If you close your eyes and try to picture what the moon looks like, your imagination might conjure up something similar in nature to Central Asia’s Pamir Mountains. Most of the land is a wide expanse of barren tundra, with jagged peaks erupting through the crust, reaching over 7,500m (24,600 ft) high in places.
Not much survives in this high plateau in the far eastern reaches of Tajikistan, but that is in part what makes the scenery like no other. Sandy deserts meet snowy mountainsides, vast lunar grey planes surround lakes with almost every shade of blue imaginable, and for the most part, it is completely untouched by anyone but mother nature.
With such an inhospitable landscape and turbulent climate, it’s not surprising that settlements are few and far between. Trees don’t tend to grow above 3,000m (9,800 ft) and so for the 3% or so of the Tajik population that live in the high Pamirs, there is no sustainable fuel source on which to survive.
For cyclists, this somehow appealing combination of no safety net and surreal beauty, make the Pamir Highway one of the world’s ultimate routes.
Stretching 730km (454 mi.) from Osh, in Kyrgyzstan, to Khorog, in Tajikistan, the Pamir Highway rises to heights of 4,655m (15,200 ft) – almost as high as Europe’s Mt Blanc – winding through unpaved mountain passes. Despite having some of the largest water reserves in the world, fresh water sources are far from abundant and cyclists are lucky to come across clean water once a day in places. The conditions add to the challenge – unprecedented blankets of snow can quickly white out an entire valley in summer and the winds are so strong at times, that cycling is not much faster than an average walking pace.
It doesn’t sound like a holiday, and most Pamiri people probably think it strange that at least once a day during summer a few wind-burnt and exhausted Europeans pass by their homesteads. Nevertheless, almost anyone that passes through will receive an invitation inside for tea, food or a place stay. The Pamiri people are unconditionally some of the warmest folks on the planet.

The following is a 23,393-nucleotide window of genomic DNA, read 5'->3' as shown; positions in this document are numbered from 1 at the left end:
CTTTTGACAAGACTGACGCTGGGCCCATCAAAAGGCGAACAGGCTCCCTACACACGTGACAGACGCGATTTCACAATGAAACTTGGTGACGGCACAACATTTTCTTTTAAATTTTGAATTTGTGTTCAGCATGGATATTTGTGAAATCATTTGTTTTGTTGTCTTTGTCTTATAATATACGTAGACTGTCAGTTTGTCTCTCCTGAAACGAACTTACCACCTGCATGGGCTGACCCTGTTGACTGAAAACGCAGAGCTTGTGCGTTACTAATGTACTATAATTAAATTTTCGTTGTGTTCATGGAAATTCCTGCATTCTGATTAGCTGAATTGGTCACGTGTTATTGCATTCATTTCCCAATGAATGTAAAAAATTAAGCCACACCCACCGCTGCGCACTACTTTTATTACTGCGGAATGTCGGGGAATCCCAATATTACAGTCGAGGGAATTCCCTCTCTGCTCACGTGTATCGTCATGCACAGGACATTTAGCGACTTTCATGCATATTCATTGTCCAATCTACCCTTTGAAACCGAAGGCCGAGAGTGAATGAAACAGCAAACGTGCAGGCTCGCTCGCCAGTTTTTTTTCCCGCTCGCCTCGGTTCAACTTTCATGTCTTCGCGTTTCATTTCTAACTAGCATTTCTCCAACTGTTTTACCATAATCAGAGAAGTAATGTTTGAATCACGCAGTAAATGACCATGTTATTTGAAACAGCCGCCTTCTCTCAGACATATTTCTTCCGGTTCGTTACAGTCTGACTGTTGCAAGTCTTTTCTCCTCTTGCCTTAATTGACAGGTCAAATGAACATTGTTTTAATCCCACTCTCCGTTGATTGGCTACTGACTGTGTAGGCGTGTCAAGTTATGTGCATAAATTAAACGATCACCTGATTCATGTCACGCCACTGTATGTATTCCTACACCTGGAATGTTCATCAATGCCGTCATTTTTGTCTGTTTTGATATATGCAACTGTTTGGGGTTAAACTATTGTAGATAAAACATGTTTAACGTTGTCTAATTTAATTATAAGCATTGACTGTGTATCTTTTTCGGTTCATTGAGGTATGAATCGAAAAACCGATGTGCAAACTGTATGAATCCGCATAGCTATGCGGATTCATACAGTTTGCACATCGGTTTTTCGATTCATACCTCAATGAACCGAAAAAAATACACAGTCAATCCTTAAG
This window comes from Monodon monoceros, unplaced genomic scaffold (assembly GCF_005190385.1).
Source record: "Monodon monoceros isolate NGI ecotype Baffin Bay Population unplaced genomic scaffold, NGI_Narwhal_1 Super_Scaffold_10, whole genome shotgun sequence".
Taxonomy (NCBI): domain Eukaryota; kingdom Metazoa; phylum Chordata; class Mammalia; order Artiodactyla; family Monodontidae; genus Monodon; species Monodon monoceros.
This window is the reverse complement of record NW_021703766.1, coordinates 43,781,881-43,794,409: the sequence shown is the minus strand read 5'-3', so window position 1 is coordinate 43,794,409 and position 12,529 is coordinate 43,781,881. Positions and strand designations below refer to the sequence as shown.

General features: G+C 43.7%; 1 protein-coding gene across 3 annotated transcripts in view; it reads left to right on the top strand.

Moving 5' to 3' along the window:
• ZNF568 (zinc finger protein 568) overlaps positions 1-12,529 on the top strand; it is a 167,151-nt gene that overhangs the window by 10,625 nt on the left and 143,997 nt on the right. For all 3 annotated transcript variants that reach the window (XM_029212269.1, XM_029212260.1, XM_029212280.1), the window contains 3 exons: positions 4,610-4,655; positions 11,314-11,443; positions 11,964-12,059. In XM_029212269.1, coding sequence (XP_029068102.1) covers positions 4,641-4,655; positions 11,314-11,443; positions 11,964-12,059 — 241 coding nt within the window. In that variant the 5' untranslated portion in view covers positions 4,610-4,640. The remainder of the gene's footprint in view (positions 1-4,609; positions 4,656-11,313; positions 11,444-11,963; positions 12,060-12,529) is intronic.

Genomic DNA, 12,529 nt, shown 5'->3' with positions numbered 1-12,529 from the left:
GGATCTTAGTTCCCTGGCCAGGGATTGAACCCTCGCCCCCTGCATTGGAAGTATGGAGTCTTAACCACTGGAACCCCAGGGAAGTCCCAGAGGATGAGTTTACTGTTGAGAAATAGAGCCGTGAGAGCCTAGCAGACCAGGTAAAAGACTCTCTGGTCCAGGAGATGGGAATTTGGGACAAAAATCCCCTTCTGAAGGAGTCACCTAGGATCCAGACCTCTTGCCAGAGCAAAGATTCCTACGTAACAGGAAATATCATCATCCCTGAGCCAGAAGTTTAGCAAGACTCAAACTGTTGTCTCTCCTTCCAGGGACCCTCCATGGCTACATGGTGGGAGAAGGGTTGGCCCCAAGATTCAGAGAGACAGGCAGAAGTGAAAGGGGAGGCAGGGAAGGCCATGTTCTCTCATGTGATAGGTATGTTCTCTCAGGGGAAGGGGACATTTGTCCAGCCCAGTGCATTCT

The land dictates the sort of food that accompanies any welcome. Typical Pamiri households live on a diet of red meat, naan (bread) and occasionally a few root vegetables. Fruit is plentiful in the lower more fertile valleys close to Khorog, but finding an apple that isn’t old and soft is difficult in the higher plains.
The region struggles for support from a government that spends most of its budget defending its vast border with Afghanistan. This has stunted development and the reality is that, asides from herding and some seasonal tourism, most of the native population rely on hunting endangered species (such as the Marco Polo sheep) or the support of the Aga Khan Foundation (a religious charity).
Despite these geographical and political adversities, the beauty of both the people and scenery is infinite. These are what make it so enticing for cyclists, with every moment fit for a postcard. The landscape is like a chameleon, continually changing colours between deep reds, yellows, browns and blacks at different points. Now and again crystal clear streams meander through the valley into lakes so immense they can be seen clearly from outer space. Even when night falls, the sky erupts into bursts of colour and light as galaxies radiate amid thousands of stars.
It’s been said before, and by almost everyone that visits, but the Pamirs are without doubt one of our planet’s most spectacular frontiers.